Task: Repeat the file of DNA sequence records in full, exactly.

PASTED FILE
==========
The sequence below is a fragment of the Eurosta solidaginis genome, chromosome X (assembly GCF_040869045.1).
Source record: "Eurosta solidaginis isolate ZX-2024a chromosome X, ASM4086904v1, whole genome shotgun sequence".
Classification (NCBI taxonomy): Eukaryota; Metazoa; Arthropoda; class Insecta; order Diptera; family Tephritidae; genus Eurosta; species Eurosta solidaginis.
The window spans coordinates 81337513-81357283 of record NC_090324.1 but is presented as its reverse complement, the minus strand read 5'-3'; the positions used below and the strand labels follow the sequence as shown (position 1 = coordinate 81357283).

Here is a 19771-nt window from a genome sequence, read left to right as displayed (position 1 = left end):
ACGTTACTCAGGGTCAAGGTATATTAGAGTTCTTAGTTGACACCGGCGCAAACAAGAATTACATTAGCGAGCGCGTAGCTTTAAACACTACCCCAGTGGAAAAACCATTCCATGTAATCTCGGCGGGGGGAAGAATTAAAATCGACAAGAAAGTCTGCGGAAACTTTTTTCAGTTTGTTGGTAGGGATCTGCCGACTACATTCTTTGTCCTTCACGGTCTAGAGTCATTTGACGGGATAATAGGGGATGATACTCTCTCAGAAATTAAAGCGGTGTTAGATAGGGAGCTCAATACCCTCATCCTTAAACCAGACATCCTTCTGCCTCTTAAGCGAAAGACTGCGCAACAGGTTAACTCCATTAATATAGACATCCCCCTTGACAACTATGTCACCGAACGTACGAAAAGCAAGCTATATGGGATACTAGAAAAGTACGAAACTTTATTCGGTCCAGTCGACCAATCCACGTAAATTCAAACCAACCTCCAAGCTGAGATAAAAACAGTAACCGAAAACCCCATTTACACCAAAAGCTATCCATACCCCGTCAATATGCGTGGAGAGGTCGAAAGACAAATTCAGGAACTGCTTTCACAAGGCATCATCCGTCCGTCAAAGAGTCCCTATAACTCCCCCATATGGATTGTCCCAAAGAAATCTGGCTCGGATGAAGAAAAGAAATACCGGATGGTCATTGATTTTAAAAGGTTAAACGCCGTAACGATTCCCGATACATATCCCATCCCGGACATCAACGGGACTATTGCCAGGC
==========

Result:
The sequence below is a fragment of the Eurosta solidaginis genome, chromosome X (assembly GCF_040869045.1).
Source record: "Eurosta solidaginis isolate ZX-2024a chromosome X, ASM4086904v1, whole genome shotgun sequence".
Classification (NCBI taxonomy): Eukaryota; Metazoa; Arthropoda; class Insecta; order Diptera; family Tephritidae; genus Eurosta; species Eurosta solidaginis.
The window spans coordinates 81337513-81357283 of record NC_090324.1 but is presented as its reverse complement, the minus strand read 5'-3'; the positions used below and the strand labels follow the sequence as shown (position 1 = coordinate 81357283).

Here is a 19771-nt window from a genome sequence, read left to right as displayed (position 1 = left end):
ACGTTACTCAGGGTCAAGGTATATTAGAGTTCTTAGTTGACACCGGCGCAAACAAGAATTACATTAGCGAGCGCGTAGCTTTAAACACTACCCCAGTGGAAAAACCATTCCATGTAATCTCGGCGGGGGGAAGAATTAAAATCGACAAGAAAGTCTGCGGAAACTTTTTTCAGTTTGTTGGTAGGGATCTGCCGACTACATTCTTTGTCCTTCACGGTCTAGAGTCATTTGACGGGATAATAGGGGATGATACTCTCTCAGAAATTAAAGCGGTGTTAGATAGGGAGCTCAATACCCTCATCCTTAAACCAGACATCCTTCTGCCTCTTAAGCGAAAGACTGCGCAACAGGTTAACTCCATTAATATAGACATCCCCCTTGACAACTATGTCACCGAACGTACGAAAAGCAAGCTATATGGGATACTAGAAAAGTACGAAACTTTATTCGGTCCAGTCGACCAATCCACGTAAATTCAAACCAACCTCCAAGCTGAGATAAAAACAGTAACCGAAAACCCCATTTACACCAAAAGCTATCCATACCCCGTCAATATGCGTGGAGAGGTCGAAAGACAAATTCAGGAACTGCTTTCACAAGGCATCATCCGTCCGTCAAAGAGTCCCTATAACTCCCCCATATGGATTGTCCCAAAGAAATCTGGCTCGGATGAAGAAAAGAAATACCGGATGGTCATTGATTTTAAAAGGTTAAACGCCGTAACGATTCCCGATACATATCCCATCCCGGACATCAACGGGACTATTGCCAGGC